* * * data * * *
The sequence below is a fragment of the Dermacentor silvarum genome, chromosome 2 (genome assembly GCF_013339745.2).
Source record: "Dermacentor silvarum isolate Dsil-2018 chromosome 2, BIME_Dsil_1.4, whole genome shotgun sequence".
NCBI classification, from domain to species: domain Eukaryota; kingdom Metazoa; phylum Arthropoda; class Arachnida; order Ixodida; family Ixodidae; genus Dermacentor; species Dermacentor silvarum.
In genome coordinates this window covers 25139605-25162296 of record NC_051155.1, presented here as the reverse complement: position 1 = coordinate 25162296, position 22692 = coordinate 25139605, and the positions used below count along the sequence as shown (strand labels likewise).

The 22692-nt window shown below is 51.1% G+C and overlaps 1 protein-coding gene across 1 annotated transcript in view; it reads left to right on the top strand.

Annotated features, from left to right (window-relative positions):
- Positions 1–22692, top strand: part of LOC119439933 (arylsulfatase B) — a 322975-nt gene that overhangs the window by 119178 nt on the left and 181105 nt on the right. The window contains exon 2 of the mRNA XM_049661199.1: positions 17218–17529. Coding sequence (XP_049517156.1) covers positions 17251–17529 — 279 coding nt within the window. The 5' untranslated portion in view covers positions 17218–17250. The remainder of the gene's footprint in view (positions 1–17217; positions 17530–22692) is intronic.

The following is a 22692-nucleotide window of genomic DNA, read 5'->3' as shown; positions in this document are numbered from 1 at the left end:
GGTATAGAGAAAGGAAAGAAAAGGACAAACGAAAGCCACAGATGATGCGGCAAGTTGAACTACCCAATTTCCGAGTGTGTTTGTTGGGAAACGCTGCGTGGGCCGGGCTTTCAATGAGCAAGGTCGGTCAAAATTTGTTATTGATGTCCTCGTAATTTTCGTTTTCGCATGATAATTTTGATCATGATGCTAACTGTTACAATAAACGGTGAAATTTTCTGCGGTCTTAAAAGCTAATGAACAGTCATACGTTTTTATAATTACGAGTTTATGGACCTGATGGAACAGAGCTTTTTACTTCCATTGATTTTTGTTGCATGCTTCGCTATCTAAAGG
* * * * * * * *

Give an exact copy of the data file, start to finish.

The sequence below is a fragment of the Dermacentor silvarum genome, chromosome 2 (genome assembly GCF_013339745.2).
Source record: "Dermacentor silvarum isolate Dsil-2018 chromosome 2, BIME_Dsil_1.4, whole genome shotgun sequence".
NCBI classification, from domain to species: domain Eukaryota; kingdom Metazoa; phylum Arthropoda; class Arachnida; order Ixodida; family Ixodidae; genus Dermacentor; species Dermacentor silvarum.
In genome coordinates this window covers 25139605-25162296 of record NC_051155.1, presented here as the reverse complement: position 1 = coordinate 25162296, position 22692 = coordinate 25139605, and the positions used below count along the sequence as shown (strand labels likewise).

The 22692-nt window shown below is 51.1% G+C and overlaps 1 protein-coding gene across 1 annotated transcript in view; it reads left to right on the top strand.

Annotated features, from left to right (window-relative positions):
- Positions 1–22692, top strand: part of LOC119439933 (arylsulfatase B) — a 322975-nt gene that overhangs the window by 119178 nt on the left and 181105 nt on the right. The window contains exon 2 of the mRNA XM_049661199.1: positions 17218–17529. Coding sequence (XP_049517156.1) covers positions 17251–17529 — 279 coding nt within the window. The 5' untranslated portion in view covers positions 17218–17250. The remainder of the gene's footprint in view (positions 1–17217; positions 17530–22692) is intronic.

The following is a 22692-nucleotide window of genomic DNA, read 5'->3' as shown; positions in this document are numbered from 1 at the left end:
GGTATAGAGAAAGGAAAGAAAAGGACAAACGAAAGCCACAGATGATGCGGCAAGTTGAACTACCCAATTTCCGAGTGTGTTTGTTGGGAAACGCTGCGTGGGCCGGGCTTTCAATGAGCAAGGTCGGTCAAAATTTGTTATTGATGTCCTCGTAATTTTCGTTTTCGCATGATAATTTTGATCATGATGCTAACTGTTACAATAAACGGTGAAATTTTCTGCGGTCTTAAAAGCTAATGAACAGTCATACGTTTTTATAATTACGAGTTTATGGACCTGATGGAACAGAGCTTTTTACTTCCATTGATTTTTGTTGCATGCTTCGCTATCTAAAGG